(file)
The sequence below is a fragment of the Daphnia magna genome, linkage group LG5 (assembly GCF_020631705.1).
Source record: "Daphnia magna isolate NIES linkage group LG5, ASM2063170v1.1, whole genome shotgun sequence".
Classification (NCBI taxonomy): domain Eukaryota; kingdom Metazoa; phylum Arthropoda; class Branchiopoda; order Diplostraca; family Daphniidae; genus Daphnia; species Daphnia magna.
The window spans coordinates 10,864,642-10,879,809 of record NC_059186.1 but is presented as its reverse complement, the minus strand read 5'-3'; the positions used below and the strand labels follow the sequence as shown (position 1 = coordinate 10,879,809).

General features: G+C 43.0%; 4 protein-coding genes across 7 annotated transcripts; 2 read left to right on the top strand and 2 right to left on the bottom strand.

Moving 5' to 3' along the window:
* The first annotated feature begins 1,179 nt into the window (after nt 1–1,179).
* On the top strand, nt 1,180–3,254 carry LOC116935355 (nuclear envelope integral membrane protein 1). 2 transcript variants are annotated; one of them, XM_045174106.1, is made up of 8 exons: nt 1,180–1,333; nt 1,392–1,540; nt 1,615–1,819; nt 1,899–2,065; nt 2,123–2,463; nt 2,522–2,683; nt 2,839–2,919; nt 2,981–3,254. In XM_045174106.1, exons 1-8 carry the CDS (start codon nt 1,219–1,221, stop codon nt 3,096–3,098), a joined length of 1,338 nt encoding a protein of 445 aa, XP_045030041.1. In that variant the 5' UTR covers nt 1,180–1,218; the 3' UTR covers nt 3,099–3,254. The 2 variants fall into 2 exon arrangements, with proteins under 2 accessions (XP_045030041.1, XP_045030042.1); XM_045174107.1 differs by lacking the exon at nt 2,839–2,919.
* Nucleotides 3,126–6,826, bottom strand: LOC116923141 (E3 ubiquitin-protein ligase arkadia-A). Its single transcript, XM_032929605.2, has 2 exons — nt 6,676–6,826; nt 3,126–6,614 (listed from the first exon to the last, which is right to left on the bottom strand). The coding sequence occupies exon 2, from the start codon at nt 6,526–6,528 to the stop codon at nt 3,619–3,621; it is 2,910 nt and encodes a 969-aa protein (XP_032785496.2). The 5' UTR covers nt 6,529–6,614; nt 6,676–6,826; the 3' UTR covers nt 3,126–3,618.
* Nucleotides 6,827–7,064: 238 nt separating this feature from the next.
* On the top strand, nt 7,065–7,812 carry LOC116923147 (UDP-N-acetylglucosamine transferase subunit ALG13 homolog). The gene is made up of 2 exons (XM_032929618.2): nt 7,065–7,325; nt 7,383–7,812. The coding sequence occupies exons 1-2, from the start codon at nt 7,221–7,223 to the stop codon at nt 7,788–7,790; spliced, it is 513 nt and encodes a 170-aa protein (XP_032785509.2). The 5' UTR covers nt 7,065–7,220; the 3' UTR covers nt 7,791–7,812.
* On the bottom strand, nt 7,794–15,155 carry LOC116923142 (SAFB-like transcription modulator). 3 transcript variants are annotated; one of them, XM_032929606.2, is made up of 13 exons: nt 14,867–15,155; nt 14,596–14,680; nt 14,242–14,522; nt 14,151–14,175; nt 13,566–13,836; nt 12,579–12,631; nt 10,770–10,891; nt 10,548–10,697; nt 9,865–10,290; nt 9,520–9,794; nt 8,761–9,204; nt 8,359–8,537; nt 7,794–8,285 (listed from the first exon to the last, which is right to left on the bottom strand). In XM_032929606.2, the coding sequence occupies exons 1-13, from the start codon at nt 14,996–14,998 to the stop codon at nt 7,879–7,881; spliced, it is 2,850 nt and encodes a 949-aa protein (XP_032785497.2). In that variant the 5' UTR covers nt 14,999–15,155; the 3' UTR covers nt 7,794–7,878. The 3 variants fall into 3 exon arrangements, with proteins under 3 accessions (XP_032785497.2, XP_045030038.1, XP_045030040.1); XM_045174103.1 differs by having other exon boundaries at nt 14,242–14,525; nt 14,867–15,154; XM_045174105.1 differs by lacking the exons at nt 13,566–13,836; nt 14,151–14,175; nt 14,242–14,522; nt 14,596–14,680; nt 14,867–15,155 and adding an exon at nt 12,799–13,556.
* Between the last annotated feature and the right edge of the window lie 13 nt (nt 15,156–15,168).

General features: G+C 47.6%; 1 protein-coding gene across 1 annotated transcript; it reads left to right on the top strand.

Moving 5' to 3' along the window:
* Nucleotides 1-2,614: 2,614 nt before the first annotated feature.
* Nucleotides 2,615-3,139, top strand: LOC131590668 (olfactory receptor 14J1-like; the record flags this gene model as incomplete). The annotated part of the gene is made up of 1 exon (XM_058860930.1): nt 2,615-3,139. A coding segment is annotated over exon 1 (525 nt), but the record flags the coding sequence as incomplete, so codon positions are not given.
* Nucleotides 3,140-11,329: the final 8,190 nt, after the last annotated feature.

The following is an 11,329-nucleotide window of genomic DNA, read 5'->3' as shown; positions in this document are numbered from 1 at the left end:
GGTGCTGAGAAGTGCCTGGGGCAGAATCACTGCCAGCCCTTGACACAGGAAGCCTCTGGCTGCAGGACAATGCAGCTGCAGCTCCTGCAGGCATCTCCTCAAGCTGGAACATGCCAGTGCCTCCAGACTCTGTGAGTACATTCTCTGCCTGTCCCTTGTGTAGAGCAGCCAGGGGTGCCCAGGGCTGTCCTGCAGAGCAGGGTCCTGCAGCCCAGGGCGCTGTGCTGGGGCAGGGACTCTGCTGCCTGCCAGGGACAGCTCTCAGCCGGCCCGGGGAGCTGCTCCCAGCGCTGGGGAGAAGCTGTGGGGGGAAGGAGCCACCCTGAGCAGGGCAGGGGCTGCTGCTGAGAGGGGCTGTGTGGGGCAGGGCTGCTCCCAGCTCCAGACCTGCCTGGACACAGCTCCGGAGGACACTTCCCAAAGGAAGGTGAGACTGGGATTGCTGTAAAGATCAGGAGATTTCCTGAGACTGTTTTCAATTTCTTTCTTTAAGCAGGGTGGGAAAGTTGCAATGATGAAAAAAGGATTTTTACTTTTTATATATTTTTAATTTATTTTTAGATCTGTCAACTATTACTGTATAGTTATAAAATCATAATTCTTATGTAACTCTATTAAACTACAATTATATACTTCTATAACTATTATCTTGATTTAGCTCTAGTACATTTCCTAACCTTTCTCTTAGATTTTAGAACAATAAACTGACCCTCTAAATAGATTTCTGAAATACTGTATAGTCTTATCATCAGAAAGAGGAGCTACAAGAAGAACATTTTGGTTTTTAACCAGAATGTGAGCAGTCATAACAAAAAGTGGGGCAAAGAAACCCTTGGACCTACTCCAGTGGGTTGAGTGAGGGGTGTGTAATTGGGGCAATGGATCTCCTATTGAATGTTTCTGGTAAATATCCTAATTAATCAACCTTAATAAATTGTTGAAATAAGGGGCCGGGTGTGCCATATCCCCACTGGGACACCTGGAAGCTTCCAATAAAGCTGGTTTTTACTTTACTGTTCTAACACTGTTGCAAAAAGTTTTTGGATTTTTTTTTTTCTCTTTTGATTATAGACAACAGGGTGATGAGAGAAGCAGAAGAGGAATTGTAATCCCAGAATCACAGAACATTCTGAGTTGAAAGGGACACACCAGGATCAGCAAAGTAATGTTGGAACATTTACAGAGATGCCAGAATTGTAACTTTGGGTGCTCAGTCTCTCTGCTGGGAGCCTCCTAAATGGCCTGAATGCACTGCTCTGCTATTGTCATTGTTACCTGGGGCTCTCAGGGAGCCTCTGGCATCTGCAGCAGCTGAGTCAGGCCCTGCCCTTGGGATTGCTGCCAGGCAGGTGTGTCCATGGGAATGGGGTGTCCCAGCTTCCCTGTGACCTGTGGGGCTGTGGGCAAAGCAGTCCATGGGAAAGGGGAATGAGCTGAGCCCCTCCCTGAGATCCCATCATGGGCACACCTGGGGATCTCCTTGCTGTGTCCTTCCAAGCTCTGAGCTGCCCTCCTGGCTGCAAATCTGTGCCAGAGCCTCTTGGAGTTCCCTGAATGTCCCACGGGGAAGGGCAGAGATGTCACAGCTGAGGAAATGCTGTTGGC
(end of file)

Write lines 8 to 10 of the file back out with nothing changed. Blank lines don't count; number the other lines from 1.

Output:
* On the top strand, nt 1,180–3,254 carry LOC116935355 (nuclear envelope integral membrane protein 1). 2 transcript variants are annotated; one of them, XM_045174106.1, is made up of 8 exons: nt 1,180–1,333; nt 1,392–1,540; nt 1,615–1,819; nt 1,899–2,065; nt 2,123–2,463; nt 2,522–2,683; nt 2,839–2,919; nt 2,981–3,254. In XM_045174106.1, exons 1-8 carry the CDS (start codon nt 1,219–1,221, stop codon nt 3,096–3,098), a joined length of 1,338 nt encoding a protein of 445 aa, XP_045030041.1. In that variant the 5' UTR covers nt 1,180–1,218; the 3' UTR covers nt 3,099–3,254. The 2 variants fall into 2 exon arrangements, with proteins under 2 accessions (XP_045030041.1, XP_045030042.1); XM_045174107.1 differs by lacking the exon at nt 2,839–2,919.
* Nucleotides 3,126–6,826, bottom strand: LOC116923141 (E3 ubiquitin-protein ligase arkadia-A). Its single transcript, XM_032929605.2, has 2 exons — nt 6,676–6,826; nt 3,126–6,614 (listed from the first exon to the last, which is right to left on the bottom strand). The coding sequence occupies exon 2, from the start codon at nt 6,526–6,528 to the stop codon at nt 3,619–3,621; it is 2,910 nt and encodes a 969-aa protein (XP_032785496.2). The 5' UTR covers nt 6,529–6,614; nt 6,676–6,826; the 3' UTR covers nt 3,126–3,618.
* Nucleotides 6,827–7,064: 238 nt separating this feature from the next.